The global dairy sector’s efforts to further develop animal health and welfare practices have today been given a boost by the publication of a scientific review which aims to help reduce the over-milking of cattle and small ruminants.
Over-milking occurs when the milking apparatus remains attached to the udder with little or no milk being removed, thereby subjecting the udder to tissue stress and resulting in poor milking efficiency.
To address these issues, combat over-milking and ensure maximum productive efficiency, the International Dairy Federation has published today, the Bulletin “Teat-cup and cluster removal strategies for cattle and small ruminants: review and recommendations”.
This review provides best practice guidance to milking equipment suppliers, dairy farm advisers and operators who will benefit from expert advice on how to address their milking performance and milk quality concerns, particularly on the selection of optimal teat-cup and cluster removal settings.
Caroline Emond, Director General of the IDF said: “As the body that represents the united voice of the global dairy sector, the IDF is uniquely positioned to offer guidance based on diligent research, a wealth of experience and unrivalled scientific expertise.”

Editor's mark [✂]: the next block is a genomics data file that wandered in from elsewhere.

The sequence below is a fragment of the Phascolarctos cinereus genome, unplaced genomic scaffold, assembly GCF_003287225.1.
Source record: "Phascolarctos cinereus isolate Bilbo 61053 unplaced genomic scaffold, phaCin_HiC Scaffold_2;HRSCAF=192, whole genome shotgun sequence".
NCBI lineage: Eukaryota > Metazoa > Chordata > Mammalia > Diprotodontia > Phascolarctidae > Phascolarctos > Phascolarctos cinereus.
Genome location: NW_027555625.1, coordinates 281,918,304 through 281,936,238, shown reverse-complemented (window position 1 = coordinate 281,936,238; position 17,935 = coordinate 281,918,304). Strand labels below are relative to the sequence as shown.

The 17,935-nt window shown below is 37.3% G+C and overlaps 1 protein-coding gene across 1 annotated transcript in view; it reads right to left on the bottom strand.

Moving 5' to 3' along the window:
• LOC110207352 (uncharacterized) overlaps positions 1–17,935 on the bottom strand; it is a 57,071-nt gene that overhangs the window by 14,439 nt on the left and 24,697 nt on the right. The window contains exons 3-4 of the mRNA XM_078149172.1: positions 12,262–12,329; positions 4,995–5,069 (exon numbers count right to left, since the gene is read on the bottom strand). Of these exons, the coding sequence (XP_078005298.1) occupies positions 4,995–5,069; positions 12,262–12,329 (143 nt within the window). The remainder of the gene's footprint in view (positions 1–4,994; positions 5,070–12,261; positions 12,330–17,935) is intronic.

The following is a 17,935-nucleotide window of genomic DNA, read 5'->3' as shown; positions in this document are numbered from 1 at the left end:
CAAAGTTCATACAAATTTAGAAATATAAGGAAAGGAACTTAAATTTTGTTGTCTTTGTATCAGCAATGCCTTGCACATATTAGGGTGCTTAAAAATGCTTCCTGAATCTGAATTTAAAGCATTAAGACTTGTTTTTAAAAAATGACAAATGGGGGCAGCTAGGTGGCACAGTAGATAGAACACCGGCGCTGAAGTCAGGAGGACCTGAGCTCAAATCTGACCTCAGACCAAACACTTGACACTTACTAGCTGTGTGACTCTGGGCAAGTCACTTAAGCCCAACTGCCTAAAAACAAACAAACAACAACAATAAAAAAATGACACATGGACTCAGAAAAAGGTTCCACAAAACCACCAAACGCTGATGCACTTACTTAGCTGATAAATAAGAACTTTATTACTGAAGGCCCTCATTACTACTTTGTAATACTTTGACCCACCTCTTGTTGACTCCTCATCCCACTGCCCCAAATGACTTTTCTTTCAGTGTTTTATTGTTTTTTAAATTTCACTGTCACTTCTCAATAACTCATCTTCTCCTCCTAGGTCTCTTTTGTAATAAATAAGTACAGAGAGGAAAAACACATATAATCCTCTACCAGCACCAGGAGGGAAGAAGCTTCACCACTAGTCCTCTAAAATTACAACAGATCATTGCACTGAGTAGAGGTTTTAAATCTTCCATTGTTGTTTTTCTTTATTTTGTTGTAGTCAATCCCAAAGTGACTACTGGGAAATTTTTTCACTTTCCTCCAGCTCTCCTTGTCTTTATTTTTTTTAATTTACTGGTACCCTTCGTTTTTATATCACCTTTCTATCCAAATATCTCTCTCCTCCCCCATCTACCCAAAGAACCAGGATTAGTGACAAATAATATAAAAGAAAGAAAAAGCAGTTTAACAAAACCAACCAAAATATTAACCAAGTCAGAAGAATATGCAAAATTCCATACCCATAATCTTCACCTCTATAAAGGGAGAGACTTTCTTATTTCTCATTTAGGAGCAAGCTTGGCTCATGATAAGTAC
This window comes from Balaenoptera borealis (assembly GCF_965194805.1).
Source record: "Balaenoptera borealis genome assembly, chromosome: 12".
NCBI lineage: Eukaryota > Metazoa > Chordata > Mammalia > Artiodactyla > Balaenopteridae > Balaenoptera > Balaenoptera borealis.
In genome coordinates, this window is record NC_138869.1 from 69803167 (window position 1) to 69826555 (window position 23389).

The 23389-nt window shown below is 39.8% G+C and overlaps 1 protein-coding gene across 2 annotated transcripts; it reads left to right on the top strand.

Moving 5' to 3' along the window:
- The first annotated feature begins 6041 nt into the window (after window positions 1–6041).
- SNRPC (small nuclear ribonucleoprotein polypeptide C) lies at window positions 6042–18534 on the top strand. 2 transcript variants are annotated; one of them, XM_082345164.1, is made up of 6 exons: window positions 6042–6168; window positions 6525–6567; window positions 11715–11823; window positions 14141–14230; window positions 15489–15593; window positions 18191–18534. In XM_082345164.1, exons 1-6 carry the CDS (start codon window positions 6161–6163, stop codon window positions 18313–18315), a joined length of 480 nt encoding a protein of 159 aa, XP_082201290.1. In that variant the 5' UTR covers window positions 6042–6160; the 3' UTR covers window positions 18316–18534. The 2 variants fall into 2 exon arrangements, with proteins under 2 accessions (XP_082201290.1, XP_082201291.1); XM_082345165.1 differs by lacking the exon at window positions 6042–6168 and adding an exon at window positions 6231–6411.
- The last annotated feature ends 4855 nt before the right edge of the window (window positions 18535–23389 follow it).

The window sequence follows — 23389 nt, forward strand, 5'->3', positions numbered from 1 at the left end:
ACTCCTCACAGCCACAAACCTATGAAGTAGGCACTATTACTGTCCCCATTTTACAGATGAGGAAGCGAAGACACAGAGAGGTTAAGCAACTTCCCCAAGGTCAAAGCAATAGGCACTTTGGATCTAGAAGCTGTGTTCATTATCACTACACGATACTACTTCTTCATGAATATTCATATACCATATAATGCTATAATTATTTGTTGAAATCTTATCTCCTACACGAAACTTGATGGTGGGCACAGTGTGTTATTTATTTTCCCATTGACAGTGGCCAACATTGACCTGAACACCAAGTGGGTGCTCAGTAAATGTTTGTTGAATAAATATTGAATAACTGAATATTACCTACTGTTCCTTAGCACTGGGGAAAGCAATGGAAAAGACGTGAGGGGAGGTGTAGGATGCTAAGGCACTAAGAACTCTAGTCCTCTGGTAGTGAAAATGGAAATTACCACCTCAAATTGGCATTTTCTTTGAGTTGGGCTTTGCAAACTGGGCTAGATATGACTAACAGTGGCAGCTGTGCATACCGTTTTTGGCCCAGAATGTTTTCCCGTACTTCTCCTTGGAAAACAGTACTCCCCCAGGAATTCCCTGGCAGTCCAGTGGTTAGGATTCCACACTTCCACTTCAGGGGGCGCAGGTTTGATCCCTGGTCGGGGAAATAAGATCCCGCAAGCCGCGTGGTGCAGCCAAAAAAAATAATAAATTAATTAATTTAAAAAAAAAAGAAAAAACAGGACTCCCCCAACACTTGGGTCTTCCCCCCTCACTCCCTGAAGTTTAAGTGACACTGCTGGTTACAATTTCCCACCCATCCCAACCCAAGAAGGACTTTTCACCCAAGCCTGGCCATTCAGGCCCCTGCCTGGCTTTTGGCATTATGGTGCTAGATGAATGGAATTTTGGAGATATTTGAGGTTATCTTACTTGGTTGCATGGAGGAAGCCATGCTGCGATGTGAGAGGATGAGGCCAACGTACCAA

“The IDF is determined to work towards a world that can enjoy safe, nutritious and sustainable milk that is produced in an environmentally-friendly way by incorporating the highest standards in animal welfare.”
“This review will assist in the delivery of a universal set of guidelines on optimal teat-cup and cluster removal strategies that will benefit the global dairy sector.”
Ralph Ginsberg, leader of the IDF Action Team on Milking Equipment and Methods said: “The use of automatic cluster removers has led to a significant reduction in over-milking, a reduction in machine on time and an improvement in udder health.”
“The aim of this publication is to provide guidelines for milking equipment suppliers, milking advisers and technicians from members of the IDF who are acknowledged as world leaders in milking technology.”